CHAPTER 14

Misuse Patterns

That some good can be derived from every event is a better proposition than that everything happens for the best, which it assuredly does not.

James Kern Feibleman, philosopher and psychiatrist (1904–1987)

The study of error is not only in the highest degree prophylactic, but it serves as a stimulating introduction to the study of truth.

Walter Lippmann, journalist (1889–1974)

14.1 Introduction

To design a secure system, we first need to understand the possible threats to the system. We have proposed a systematic approach to threat identification, starting from the analysis of the activities in the use cases of the system, and postulating possible threats [Fer06a]. This method identifies high-level threats such as ‘the customer can be an imposter’, but once the system is designed we need to see how the chosen components could be used by the attacker to reach their objectives. A misuse is an unauthorized use (read, modify, deny use) of information, and our emphasis is in how the misuse is performed. A misuse pattern describes, from the point of view of the attacker, how a type of attack is performed (what units it uses and how), analyzes the ways of stopping the attack by enumerating possible security patterns that can be applied for this purpose, and describes how to trace the attack once it has happened by appropriate collection and observation of forensics data. It also describes precisely the context in which the attack may occur.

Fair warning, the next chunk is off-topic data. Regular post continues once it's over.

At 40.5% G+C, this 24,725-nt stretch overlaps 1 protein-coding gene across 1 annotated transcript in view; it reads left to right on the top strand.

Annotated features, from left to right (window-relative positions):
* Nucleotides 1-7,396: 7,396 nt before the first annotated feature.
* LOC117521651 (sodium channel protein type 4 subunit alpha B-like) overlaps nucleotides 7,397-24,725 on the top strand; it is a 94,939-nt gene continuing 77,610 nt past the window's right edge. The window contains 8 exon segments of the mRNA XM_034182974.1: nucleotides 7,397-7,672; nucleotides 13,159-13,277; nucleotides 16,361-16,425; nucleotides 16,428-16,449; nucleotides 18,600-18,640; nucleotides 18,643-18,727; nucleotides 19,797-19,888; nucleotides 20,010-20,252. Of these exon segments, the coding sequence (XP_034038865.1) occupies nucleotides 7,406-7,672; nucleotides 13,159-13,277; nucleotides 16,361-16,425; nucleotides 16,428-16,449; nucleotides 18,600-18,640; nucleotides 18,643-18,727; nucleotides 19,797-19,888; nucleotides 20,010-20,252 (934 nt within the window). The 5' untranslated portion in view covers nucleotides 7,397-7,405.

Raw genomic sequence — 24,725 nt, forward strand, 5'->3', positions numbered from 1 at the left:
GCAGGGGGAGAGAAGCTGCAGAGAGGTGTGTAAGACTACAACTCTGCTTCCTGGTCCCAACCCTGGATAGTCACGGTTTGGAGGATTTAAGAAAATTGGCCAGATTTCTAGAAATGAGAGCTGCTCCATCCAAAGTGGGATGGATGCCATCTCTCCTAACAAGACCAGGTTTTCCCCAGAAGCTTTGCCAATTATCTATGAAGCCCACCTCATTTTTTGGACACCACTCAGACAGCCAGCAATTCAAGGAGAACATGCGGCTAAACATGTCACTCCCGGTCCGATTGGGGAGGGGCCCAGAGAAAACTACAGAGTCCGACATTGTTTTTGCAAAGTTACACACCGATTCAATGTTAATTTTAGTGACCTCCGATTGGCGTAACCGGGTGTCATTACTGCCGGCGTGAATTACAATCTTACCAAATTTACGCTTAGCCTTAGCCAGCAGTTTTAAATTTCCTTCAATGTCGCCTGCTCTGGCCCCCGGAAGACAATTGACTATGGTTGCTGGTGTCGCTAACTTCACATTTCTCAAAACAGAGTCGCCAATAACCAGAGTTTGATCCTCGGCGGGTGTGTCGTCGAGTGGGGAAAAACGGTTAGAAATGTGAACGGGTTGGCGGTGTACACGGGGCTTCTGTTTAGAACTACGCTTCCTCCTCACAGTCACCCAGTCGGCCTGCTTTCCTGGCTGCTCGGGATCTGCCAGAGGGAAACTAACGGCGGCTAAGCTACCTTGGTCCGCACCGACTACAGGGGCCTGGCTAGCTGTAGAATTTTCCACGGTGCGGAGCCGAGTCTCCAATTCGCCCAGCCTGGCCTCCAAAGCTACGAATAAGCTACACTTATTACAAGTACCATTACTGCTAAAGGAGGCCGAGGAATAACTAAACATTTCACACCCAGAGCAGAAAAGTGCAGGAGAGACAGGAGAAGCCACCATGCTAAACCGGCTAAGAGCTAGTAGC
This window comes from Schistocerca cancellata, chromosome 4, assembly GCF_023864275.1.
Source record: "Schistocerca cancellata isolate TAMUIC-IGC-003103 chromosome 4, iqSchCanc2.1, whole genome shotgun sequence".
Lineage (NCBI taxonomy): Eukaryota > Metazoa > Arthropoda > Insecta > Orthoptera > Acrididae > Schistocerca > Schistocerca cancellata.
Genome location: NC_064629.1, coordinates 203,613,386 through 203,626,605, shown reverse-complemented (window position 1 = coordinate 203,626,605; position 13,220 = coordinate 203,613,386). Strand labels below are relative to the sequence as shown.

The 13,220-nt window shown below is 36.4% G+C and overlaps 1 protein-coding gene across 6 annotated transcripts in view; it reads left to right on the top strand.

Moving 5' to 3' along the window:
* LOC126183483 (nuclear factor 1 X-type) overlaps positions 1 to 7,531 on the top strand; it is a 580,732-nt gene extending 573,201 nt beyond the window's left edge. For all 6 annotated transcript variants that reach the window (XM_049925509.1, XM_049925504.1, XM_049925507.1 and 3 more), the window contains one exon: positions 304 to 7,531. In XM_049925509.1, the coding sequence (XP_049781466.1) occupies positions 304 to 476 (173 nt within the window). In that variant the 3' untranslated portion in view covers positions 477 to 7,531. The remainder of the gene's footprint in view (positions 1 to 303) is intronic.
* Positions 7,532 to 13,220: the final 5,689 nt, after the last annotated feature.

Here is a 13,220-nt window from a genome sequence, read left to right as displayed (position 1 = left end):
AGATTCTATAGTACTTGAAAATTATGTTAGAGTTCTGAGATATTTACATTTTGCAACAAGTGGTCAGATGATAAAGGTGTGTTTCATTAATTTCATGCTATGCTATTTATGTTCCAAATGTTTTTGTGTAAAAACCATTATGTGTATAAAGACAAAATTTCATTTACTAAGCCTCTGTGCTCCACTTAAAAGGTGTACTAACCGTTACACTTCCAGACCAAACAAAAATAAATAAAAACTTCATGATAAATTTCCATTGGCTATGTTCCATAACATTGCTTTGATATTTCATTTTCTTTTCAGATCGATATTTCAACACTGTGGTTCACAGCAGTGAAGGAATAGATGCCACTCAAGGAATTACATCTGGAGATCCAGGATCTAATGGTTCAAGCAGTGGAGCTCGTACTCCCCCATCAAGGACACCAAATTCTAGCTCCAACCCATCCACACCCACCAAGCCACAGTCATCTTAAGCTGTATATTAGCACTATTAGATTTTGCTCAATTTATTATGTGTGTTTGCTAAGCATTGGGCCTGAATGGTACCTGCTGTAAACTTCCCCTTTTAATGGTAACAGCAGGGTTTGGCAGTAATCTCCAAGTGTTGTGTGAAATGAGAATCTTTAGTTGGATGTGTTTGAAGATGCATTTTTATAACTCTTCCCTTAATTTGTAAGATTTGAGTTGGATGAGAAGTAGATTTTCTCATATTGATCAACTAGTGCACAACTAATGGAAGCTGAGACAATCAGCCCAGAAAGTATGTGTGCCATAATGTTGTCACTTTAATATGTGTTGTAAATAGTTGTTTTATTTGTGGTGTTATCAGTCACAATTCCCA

Figure 14.1 presents ...

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